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ARS Home » Midwest Area » Ames, Iowa » National Animal Disease Center » Virus and Prion Research » Research » Publications at this Location » Publication #368965

Research Project: Intervention Strategies to Control Influenza A Virus Infection in Swine

Location: Virus and Prion Research

Title: OFFLU animal influenza report: February 2019-September 2019

item Anderson, Tavis
item ARENDSEE, ZEBULUN - Orise Fellow
item CHANG, JENNIFER - Orise Fellow
item KIMBLE, BRIAN - Orise Fellow
item KUNZLER-SOUZA, CARINE - Orise Fellow
item BROWN, IAN - Animal And Plant Health Inspection Service (APHIS)
item ESSEN, STEVE - Animal And Plant Health Inspection Service (APHIS)
item COLINS, SUSAN - Animal And Plant Health Inspection Service (APHIS)
item LEWIS, NICOLA - Royal Veterinary College
item Baker, Amy
item VENKATESH, DIVYA - Royal Veterinary College

Submitted to: World Health Organization
Publication Type: Government Publication
Publication Acceptance Date: 9/24/2019
Publication Date: 9/27/2019
Citation: Anderson, T.K., Arendsee, Z., Chang, J., Kimble, B., Kunzler-Souza, C., Brown, I., Essen, S., Colins, S., Lewis, N., Vincent, A.L., Venkatesh, D. 2019. OFFLU animal influenza report: February 2019-September 2019. World Health Organization. p. 1-7.

Interpretive Summary:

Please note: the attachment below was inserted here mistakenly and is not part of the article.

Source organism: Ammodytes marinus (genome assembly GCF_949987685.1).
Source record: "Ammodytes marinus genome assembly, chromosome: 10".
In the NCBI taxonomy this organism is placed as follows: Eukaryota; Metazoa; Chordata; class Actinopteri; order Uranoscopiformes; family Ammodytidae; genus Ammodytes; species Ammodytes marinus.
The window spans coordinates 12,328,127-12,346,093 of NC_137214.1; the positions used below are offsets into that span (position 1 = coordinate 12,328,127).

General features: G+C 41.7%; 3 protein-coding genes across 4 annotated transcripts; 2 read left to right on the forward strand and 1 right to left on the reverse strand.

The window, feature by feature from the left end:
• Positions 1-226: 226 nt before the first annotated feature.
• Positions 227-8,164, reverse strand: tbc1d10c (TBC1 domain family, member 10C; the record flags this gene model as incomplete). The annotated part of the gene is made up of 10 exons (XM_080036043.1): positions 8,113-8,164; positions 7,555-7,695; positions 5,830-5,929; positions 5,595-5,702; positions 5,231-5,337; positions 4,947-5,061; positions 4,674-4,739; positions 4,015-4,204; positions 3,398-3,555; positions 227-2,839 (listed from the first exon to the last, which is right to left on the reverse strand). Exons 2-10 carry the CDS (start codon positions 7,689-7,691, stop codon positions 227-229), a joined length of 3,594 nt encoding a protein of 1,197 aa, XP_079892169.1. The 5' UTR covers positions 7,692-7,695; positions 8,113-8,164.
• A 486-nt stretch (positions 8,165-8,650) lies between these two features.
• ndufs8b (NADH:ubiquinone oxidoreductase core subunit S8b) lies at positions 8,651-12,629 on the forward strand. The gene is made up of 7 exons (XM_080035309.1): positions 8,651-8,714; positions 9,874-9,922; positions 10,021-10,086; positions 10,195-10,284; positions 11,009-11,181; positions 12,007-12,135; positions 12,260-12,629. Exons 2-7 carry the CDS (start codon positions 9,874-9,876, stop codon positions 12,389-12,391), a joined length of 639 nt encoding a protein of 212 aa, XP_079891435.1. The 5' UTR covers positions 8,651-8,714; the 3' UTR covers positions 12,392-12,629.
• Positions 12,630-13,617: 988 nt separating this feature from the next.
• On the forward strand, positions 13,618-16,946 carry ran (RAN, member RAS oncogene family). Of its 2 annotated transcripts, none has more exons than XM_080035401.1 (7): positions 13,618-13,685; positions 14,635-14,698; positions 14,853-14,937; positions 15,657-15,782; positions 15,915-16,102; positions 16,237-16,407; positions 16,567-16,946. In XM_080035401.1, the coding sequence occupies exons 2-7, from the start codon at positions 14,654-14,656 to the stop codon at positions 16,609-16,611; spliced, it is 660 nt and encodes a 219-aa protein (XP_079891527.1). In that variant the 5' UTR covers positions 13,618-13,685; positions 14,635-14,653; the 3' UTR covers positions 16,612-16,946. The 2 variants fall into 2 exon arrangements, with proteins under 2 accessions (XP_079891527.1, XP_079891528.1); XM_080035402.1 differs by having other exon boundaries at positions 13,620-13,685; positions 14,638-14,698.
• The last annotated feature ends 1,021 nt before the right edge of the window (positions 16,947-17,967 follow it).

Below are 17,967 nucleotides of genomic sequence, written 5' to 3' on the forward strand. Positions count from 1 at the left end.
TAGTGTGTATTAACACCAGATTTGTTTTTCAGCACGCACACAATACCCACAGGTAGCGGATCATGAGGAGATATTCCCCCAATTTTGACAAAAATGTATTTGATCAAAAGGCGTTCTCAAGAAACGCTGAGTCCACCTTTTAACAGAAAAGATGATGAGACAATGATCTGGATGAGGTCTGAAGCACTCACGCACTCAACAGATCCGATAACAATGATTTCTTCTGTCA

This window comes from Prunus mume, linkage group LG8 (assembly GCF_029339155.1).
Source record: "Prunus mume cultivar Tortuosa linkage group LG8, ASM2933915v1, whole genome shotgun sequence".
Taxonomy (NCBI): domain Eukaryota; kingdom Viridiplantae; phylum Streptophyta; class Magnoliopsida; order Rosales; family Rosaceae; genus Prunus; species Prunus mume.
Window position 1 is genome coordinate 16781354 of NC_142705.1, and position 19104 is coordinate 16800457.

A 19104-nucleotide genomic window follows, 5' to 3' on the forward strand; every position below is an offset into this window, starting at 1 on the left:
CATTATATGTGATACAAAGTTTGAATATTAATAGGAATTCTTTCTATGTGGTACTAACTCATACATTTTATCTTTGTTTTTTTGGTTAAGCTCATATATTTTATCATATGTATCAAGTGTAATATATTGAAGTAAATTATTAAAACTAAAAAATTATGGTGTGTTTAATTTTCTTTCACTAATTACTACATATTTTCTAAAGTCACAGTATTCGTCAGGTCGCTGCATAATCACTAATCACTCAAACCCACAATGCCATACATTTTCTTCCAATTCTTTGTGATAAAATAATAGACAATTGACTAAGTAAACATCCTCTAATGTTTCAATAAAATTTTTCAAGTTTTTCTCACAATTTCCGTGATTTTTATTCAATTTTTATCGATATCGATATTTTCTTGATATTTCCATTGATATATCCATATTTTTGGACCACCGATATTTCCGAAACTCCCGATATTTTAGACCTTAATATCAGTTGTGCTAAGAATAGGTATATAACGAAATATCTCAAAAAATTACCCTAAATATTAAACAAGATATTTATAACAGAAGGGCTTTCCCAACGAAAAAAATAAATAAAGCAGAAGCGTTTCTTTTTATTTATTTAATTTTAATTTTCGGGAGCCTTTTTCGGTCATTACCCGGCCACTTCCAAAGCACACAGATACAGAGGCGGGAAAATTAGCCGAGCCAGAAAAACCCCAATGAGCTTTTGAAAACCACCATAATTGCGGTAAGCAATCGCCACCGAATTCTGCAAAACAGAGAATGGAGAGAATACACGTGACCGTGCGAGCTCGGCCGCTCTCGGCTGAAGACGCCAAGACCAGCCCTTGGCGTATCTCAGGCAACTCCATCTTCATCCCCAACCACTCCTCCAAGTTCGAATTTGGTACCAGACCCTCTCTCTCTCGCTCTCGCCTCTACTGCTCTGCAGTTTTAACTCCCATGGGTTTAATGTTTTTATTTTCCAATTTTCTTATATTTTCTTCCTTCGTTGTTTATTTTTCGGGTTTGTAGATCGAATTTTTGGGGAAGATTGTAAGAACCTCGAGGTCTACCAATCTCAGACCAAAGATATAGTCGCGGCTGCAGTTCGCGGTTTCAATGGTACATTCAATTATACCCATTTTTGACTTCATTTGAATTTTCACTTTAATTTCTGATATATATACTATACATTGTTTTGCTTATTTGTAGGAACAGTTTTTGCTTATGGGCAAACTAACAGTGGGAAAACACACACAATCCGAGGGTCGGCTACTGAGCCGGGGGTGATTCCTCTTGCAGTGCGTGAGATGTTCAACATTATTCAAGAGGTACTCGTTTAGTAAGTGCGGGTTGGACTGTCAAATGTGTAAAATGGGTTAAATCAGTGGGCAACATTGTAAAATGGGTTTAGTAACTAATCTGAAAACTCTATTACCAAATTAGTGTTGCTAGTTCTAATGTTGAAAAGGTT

Technical Abstract: Epidemiologic and phylogenetic analyses of influenza A viruses (IAV) provide rational criteria for vaccine strain selection, control strategies, and may identify viruses with pandemic potential. From the 1918 human influenza pandemic to date, human-to-swine interspecies influenza A virus (IAV) transmission events have repeatedly occurred, some leading to sustained transmission and increased IAV diversity in pig populations. These swine IAV have the potential to be introduced back into the human population if they are substantially different from current human seasonal strains. We quantified the global genetic diversity of swine IAV circulating from 2016 to present, and the genetic diversity of swine IAV in the USA over the past 6 months. We determined how similar the circulating swine IAV diversity was to human IAV vaccines and current candidate vaccine viruses (CVV) that are used in pandemic preparedness efforts. We also antigenically characterized a subset of viruses or CVV strains in hemagglutination inhibition (HI) assasys. These data demonstrated that the tested swine IAV was significantly different to teh current H1 and H3 components of human IAV vaccines. Additionally, only 7 of the 29 distinct genetic clades detected in swine globally are covered by CVV strains; and the degree to which those CVVs provide protection is dubious given observed genetic differences. We present a comprehensive picture of IAVs infecting swine and how this diversity varies between regions. These analyses demonstrate the dynamic interplay of IAV transmission between humans and swine, and identify genetic groups that should be considered in vaccine strain selection for pandemic preparedness. Testing additional viruses in HI assays with human sera will provide an assessment of human population immunity and quantify the pandemic potential of these swine H1 and H3 viruses.